Recommendation: Given the long-standing and unresolved issues related to FPS's contract guard program and challenges in protecting federal facilities, employees, and the public who use these facilities, the Secretary of Homeland Security should direct the Under Secretary of National Protection and Programs Directorate (NPPD) and the Director of FPS to identify other approaches and options that would be most beneficial and financially feasible for protecting federal facilities.

    Agency Affected: Department of Homeland Security

  2. Status: Closed - Implemented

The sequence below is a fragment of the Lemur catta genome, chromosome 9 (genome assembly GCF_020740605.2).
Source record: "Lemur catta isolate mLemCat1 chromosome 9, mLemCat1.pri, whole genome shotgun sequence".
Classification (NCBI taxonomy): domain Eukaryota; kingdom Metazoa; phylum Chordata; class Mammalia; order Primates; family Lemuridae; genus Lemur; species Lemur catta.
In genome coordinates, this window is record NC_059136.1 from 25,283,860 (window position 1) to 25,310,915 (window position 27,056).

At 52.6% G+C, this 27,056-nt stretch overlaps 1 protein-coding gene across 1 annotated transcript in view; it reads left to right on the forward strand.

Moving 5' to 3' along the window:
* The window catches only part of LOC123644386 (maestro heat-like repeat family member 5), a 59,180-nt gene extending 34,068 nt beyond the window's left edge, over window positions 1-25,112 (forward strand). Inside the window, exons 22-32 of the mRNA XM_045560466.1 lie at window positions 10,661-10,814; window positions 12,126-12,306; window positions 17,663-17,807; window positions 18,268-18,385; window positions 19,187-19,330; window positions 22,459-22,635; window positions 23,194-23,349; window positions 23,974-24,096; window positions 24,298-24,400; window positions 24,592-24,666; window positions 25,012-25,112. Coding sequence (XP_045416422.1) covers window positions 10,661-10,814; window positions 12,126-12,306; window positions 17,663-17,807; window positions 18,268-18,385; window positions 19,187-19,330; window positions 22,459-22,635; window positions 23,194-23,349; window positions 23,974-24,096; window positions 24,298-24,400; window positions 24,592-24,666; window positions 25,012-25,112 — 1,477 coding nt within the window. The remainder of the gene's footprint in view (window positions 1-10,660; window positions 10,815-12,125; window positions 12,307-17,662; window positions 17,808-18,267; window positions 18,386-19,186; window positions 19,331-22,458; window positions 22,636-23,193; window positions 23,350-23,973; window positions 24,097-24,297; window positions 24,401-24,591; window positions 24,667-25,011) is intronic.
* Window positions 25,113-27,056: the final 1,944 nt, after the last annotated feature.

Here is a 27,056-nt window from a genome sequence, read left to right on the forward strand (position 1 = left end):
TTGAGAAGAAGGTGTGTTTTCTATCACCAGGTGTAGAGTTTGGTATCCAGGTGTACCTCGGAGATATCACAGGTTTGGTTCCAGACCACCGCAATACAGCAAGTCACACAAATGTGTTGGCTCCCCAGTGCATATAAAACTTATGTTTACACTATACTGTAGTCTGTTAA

Comments: In 2010, GAO reported that FPS faces a number of challenges in managing its guard contractors that hamper its ability to protect federal facilities. FPS requires contractors to provide guards who have met training and certification requirements, but 7 of 7 guard contractors GAO reviewed were not in compliance with this requirement. FPS's guard contract also states that a contractor who does not comply with the contract is subject to enforcement action. FPS did not take any enforcement actions against these 7 contractors for noncompliance. Therefore, GAO recommended that the Secretary of Homeland Security direct the Under Secretary of NPPD and the Director of FPS to rigorously and consistently monitor guard contractors' and guards' performance and step up enforcement against contractors that are not complying with the terms of the contract. In response, in May 2014, FPS officials indicated that it hired an additional 17 full-time Contracting Officer Representatives who are primarily responsibile for overseeing that guard contractors are complying with terms of contract. FPS also revised its Contract Protective Security Force Performance Monitoring guidance to reflect changes in its Contracting Officer Representative and Contracting Officer responsibilities as it relates to monitoring guard contractors and guards' performance. For example, the guidance specifices that the the Contracting Officer Representative is required to monitor the guard contractor's day-to-day performance to ensure that the contractor meets contract requirements. As a result, FPS has better information to help it make critical decisions regarding future contract awards.